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Summary: What an amazing paradox! If it is not a paradox it is at least the opposite of what our culture tells us today. The paradox is that Jesus says that the man who mourns will be really happy. The world regards such a statement as utterly ridiculous. Who want

“Blessed Are The Repentant”

Matthew 5:4

“Blessed are those who mourn, For they shall be comforted.”

As we began examining the Beatitudes we noted that there is a definite order in the Beatitudes. Our Lord does not place them in their respective positions haphazardly or accidentally but in a logical spiritual sequence reflective of the way by which one becomes a part of the Kingdom of Heaven. As we saw in the last message being “poor in spirit” (Matt. 5:3) is important because it is the fundamental first step in becoming a Christian -because it is not until a person realizes their poverty that there is a sense of the need to be saved. Today we look at the second “blessed” – the second step to true happiness – repentance.

In each of the Beatitudes Jesus tells how the Kingdom of God reverses the obvious situation. Each statement makes us readjust our thinking. Jesus says "Blessed are they that mourn for they shall be comfort-ed.” This beatitude tells us that comfort comes through sorrow. Luke’s account is even more forceful, “…Woe to you who laugh now, For you shall mourn and weep.” (Luke 6:25) What an amazing paradox! If it is not a paradox it is at least the opposite of what our culture tells us today.

The paradox is that Jesus says that the man who mourns will be really happy. The world regards such a statement as utterly ridiculous. Who wants to mourn anyway? In our self absorbed world we do everything we can to move in the opposite direction. The emphasis of our day is “live it up,” “grab all the gusto you can,” “laugh it off and move on.”

Last week we saw the need to recognize that we are spiritually bankrupt. But it is one thing to be spiritually poor and acknowledge it: it is another to grieve and mourn over it. It is the difference between realization and repentance, between awareness and brokenness. Realizing that one is “poor in spirit” is the intellectual side, the resulting “mourning” is the emotional side.

We want to examine three things in this message.

First, The Meaning Of Mourning

There are nine Greek words that can express grief, the word used here is the strongest and most severe of all, it is usually reserved for mourning the dead. It is also in the present tense, indicating continuous action and is lit. "the ones continually mourning (and they alone) are continually comforted."

• What Jesus is not talking about.

We all know people who do not seem content unless they are miserable. They look miserable, they act miserable and they seemed pleased when everyone around them is also miserable. They just seem to suck the life right out of any gathering. Maybe you experience someone like that in your family gatherings over the holidays. But that is not what Jesus is talking about. Christians ought to spread joy not despair.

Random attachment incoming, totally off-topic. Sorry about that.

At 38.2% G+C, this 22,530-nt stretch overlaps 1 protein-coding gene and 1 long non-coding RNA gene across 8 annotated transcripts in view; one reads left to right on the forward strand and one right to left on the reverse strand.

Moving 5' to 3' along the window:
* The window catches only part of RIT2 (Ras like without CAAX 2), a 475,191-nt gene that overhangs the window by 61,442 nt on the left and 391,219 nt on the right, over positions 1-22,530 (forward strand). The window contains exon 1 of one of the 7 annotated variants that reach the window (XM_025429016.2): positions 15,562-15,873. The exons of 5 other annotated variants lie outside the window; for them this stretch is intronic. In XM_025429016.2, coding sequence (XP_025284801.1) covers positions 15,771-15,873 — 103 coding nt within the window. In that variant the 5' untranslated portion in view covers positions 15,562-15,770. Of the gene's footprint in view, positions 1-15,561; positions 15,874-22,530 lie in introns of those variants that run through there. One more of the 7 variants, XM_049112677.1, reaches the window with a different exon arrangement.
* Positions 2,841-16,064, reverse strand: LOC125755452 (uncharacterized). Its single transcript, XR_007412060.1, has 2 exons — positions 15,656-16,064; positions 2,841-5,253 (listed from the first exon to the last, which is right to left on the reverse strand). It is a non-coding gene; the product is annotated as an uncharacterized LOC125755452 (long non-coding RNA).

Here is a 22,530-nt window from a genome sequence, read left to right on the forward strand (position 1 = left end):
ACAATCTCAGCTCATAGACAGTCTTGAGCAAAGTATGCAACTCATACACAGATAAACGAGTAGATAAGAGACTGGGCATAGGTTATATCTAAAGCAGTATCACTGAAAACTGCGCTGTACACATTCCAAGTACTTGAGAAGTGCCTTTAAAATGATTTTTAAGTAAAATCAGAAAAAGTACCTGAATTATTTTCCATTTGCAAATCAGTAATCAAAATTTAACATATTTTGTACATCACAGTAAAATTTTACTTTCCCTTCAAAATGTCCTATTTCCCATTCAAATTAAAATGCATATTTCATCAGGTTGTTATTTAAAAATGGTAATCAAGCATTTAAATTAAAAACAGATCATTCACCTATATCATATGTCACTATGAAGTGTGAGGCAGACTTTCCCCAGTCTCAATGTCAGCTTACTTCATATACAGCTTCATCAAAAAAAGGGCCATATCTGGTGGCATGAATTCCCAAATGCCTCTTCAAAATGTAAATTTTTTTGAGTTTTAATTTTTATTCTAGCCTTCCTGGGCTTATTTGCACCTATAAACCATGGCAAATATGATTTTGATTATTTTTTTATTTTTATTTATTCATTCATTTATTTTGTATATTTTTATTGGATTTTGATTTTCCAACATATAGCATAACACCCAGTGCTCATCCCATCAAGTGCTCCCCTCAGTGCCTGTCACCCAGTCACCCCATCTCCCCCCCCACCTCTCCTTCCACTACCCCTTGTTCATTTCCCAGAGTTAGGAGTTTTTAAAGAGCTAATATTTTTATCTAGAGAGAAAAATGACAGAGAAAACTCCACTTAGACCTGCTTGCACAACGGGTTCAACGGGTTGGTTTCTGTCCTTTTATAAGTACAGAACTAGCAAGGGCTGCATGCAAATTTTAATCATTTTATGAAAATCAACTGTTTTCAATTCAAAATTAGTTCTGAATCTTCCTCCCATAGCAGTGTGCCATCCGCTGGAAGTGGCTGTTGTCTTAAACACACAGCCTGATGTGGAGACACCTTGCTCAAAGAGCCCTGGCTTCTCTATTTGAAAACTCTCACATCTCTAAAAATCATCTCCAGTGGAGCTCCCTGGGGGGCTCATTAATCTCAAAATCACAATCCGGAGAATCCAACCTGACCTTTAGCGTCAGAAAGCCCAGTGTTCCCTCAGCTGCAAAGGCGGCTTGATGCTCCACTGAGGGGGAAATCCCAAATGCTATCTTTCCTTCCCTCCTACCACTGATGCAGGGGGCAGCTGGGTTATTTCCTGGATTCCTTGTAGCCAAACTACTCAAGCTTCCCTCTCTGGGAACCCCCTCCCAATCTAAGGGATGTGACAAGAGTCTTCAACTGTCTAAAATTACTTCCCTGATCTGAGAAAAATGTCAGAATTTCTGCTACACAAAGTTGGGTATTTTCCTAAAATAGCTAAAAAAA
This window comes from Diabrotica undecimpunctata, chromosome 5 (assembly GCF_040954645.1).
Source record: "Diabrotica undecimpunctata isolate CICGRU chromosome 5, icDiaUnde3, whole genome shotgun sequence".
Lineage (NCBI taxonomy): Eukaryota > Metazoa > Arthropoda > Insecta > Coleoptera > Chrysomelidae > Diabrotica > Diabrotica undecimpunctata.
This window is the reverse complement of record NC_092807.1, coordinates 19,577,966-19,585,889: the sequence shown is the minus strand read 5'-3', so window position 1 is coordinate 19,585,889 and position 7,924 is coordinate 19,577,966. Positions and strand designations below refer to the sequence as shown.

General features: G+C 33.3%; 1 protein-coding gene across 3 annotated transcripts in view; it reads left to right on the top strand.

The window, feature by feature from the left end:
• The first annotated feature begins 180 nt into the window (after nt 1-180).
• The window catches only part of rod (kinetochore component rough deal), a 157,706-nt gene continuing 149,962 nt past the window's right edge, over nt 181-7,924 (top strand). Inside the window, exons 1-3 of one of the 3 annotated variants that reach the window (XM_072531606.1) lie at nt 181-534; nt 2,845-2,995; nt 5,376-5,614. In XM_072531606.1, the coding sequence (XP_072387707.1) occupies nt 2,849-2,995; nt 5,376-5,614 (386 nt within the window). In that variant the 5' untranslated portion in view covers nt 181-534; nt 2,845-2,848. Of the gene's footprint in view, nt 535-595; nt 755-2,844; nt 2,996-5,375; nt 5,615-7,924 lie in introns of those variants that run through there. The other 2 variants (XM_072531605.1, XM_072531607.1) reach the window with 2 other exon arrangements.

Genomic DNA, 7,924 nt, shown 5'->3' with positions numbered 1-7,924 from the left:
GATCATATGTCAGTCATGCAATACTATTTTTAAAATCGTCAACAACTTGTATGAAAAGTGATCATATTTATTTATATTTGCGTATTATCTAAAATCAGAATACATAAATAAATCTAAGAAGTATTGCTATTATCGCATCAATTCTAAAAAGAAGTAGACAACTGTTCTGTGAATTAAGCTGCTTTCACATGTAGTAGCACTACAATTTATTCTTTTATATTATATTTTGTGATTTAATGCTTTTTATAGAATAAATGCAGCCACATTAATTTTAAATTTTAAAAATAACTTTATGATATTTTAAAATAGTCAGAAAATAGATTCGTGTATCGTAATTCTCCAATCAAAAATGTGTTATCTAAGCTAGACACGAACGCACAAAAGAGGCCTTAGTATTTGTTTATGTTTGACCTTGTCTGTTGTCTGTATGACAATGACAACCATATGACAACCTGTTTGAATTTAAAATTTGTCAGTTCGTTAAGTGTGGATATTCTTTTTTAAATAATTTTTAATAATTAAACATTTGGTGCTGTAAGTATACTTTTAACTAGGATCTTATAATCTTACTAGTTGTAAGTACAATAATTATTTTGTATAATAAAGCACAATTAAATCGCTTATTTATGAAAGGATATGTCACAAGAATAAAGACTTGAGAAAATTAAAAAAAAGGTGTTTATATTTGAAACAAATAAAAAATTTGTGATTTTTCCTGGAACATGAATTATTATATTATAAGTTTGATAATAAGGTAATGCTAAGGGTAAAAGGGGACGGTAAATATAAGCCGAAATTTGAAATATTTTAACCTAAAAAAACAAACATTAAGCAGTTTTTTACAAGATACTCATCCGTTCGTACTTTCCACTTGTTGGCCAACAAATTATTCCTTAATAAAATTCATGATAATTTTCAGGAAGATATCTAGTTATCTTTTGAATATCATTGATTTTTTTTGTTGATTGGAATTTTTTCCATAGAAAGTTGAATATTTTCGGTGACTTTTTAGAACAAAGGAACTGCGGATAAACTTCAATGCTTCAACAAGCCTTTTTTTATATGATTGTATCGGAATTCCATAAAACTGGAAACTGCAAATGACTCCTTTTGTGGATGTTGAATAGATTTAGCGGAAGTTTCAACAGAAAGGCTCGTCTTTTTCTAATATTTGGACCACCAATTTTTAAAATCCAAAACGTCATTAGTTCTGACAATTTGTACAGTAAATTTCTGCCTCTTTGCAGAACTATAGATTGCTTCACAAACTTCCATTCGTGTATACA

• So what is Jesus talking about when He says that we should mourn?

Let me suggest three areas in which this beat-itude can be lived out.

 Lamenting Life’s Losses.

What we are talking about is general sorrow - that which comes to all men due to death and disappointment. “Tears that flow for normal reasons encountered in life are therapeutic. They are provided by God for the healing of the soul. Tears are a way God gives us to relieve the pressure caused by the pain, the anxieties and the sufferings of life. …Often you hear someone, in an attempt to comfort a bereaved person, say something like, “Dear, don’t weep. Don’t cry. You know they are better off. You know they are in a better place. Now, now, don’t cry.” [Craig Conner. “Principles For Powerful Living: A Study of the Beatitudes.” (Panama City: Florida, Touch of Grace Ministries, 2007) p.23]

Besides being horribly hurtful it is also potent-ially harmful, because tears are a part of the process that God has given for allowing grief to run its course so that healing can begin.

One benefit of sorrow in life is that it is during those periods of dark loneliness, walking through the very shadow of death, that Christ can become more real, more present, more dear than at any time before. He and He alone is able to truly comfort us during those times of sorrow and mourning.

As real as the mourning over losses in life that is not the kind of mourning that Jesus is describing in this Beatitude. Beyond the arena of lamenting life’s losses there is also the whole matter of …

 Weeping over a Lost World.

There is a sense in which the believer should mourn over the evil in this world. There certainly is much in this world to grieve over. There was a time (before two bitter and devastating World wars) when people were under the delusion that our world was getting better and better. But no one can honestly believe that now. Our world is not getting better and better. No amount of education or technological advances will make this world fundamentally a better place. You cannot count on the United Nations or any other organization to bring any substantive change.

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